Second Wines, Not Second Best
What is a second wine? The 'second wine' concept originates in Bordeaux, where as well as the 'Grand Vin', many estates will also make an additional cuvée with fruit from less mature vines, typically in a way that allows for drinking without any need for extended ageing in the cellar. Oftentimes these wines are lighter, and more fruit driven, easier and earlier drinking in addition to being generally great value. So what do you want to do with your wine? Do you want to drink it now or lay it down for 10 years before it is approachable? Do you want to blow the holiday budget on one bottle or keep it and buy something with similar flavours, but a far more reasonable price tag? In the interests of research for our customers (I know, tough gig), we tasted three amazing examples of second wines this week, with the visit of Cécile Cazard, who represents Chanel-owned estates, Chateau Rauzan-Ségla & Chateau Canon. You know when you are tasting vintage claret at 09:45 am that you have started the day on the right footing. Croix Canon Croix Canon is the second wine of Château Canon, located in St-Émilion on the right-bank of the Gironde. Rather wonderfully, Chateau Canon was purchased in 1760 by Jacques Kanon who earned his fortune as a ‘privateer’, a polite way of saying pirate in those days. The Fournier family managed the estate from 1919 until it was sold in 1996 to Alain Wertheimer and Gerard Wertheimer, the owners of the famous luxury goods manufacturer Chanel, who had previously purchased Château Rauzan-Ségla in 1994. While Rauzan-Ségla’s and Canon’s first wines continue to fetch staggering prices, in part driven by their investment-grade status, there is amazing value to be had in their second wines. Croix Canon 2014 First up was Croix Canon 2014. This was a classic vintage across Bordeaux and Saint-Émilion, which reaped the benefits of an Indian summer that kicked into action in late August and continued through September and October. The resulting wine has a wonderful purity of fruit and a long finish to match. As with most right-bank estates, the dominant grape here is Merlot. One of the most surprising things we learned was that contrary to conventional food matching, Cécile recommended having a tasty white fish with the Croix Canon, for example a meaty fillet of grilled hake. Ségla Ségla is the second wine from the Château Rauzan-Ségla estate, located within the Margaux appellation on the left-bank. The château was managed by John Kolasa, who was also in charge of Château Canon until late 2014. The history of the estate dates back to 1661. Thomas Jefferson ordered 10 cases of Rauzan-Ségla after visiting Bordeaux in 1787. Ségla 2011 The 2011 vintage was marked by a warm spring and a cool summer, which suited the sandier soils of Margaux. The wine has intense aromas of black fruits and blueberries, integrated with subtle notes of vanilla. And the blend is predominantly Merlot and Cabernet Sauvignon, with a little Petit Verdot and Cabernet Franc thrown in for good measure. Cécile also suggested an unusual pairing for this wine. After allowing some time for the wine to breathe, she said that it would match excellently with some Indian cuisine. Ségla 2009 To round off a superb morning tasting, Cécile poured us the 2009 vintage from Ségla. Following a difficult winter, the spring, summer and autumn were ideal a decade ago in Bordeaux. The wine was noted for its elegance and silky tannins. While it is drinking very well right now, this is a wine that still has plenty of fine years ahead! We don’t know about you, but we are dying to put these food pairing suggestions to the test. We shall report back tout suite!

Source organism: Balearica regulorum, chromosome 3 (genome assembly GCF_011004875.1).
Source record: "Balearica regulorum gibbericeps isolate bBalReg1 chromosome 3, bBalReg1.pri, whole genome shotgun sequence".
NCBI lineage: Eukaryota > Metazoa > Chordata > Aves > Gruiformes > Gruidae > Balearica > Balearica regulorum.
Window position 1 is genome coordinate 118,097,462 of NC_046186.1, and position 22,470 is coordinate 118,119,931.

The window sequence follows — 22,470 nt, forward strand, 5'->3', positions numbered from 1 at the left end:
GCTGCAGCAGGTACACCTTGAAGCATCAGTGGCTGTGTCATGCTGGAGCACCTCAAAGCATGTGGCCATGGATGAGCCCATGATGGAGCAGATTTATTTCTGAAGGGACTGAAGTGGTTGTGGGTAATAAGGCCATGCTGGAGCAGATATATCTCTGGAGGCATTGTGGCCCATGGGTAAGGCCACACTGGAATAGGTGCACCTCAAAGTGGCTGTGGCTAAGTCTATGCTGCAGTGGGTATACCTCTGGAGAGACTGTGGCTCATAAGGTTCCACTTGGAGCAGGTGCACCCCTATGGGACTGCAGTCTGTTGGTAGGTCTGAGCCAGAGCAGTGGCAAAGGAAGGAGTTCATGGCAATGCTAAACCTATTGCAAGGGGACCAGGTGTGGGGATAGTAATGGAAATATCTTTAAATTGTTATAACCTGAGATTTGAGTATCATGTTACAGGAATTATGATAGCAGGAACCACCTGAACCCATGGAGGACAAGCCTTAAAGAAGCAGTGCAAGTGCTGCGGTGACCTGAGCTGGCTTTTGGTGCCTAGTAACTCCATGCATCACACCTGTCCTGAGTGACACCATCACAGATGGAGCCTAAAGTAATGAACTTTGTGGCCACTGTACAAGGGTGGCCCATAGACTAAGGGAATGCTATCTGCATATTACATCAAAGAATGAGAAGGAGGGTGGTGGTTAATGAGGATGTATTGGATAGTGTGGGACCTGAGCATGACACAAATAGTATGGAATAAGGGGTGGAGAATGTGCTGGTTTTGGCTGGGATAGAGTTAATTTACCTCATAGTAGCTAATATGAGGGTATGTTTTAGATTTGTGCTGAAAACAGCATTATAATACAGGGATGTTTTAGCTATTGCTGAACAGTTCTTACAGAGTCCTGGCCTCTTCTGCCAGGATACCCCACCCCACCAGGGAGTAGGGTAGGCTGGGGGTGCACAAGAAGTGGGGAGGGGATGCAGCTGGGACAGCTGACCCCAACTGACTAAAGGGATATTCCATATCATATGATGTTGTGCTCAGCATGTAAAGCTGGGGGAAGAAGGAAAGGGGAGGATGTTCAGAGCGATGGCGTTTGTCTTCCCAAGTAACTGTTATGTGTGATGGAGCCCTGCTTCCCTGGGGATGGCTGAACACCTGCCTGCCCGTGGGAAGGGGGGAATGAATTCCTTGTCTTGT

Making Tastings Great Again! Last week saw the California Wine Institute’s prestigious Collectible California tasting return for a second helping in London to great success. The now annual event, held at the US Embassy, plays host to a number of importers showcasing some of the Golden State’s most celebrated and sought-after wines to the UK’s most influential trade buyers, private clients and press, before a black-tie gala dinner. With just over 200 wines on show, the small scale, premium tasting does exactly what it says on the tin – it is a tasting of some of California’s most collectible wines, all £50+, to reinforce California as one of the premium wine producing regions of the world, and to show that California wines should have pride of place in any great wine cellar. The prestige of having the event held at the US Embassy itself, a stunning fortress-like building surrounded by what I can only describe as a moat, added to the atmosphere. Then having to make your way through airport-style security and passport checks at the door, with US flags waving and quotes from the Declaration of Independence adorning the walls of the hall further heightened the anticipation and buzz around the event. Not that there needed to be much more, given the quality of wines available to taste! This was a more focused version of similar California tasting events in the past, and many a generic tasting I have been to, where over 700 wines were shown, and people simply mob around the tables with the most expensive wines without really trying through the selections. Shame on them! Although everyone can probably be guilty of this ‘white line fever’ at some stage or another… And while even £50 for a bottle of wine may seem like a large investment, and it is to an extent, the relative value that can be found in some of the top US wines when compared to similar quality from the Old World, namely Bordeaux and Burgundy, is striking! Favourites such as Domaine de la Cote from Sashi Moorman and Rajat Parr, as well as Hirsch Vineyards, Mount Eden and Mayacamas to name a few positively shone. Mostly new release wines, but with a selection of back vintages to hint at the ageing potential of where some of these stunning wines might be going was a real treat. The growing sense of intrigue and awe around California as a leading wine producing region and the quality of wines it is now making was palpable, and the general hum of chatter and excitement surrounding the wines continued throughout the day and onto the dinner late in the evening. And having recently won the Decanter Magazine award for Best Usa Specialist for the 6th consecutive year, is there a better place to try some of California’s best and most collectible wines than with us? I’m not so sure!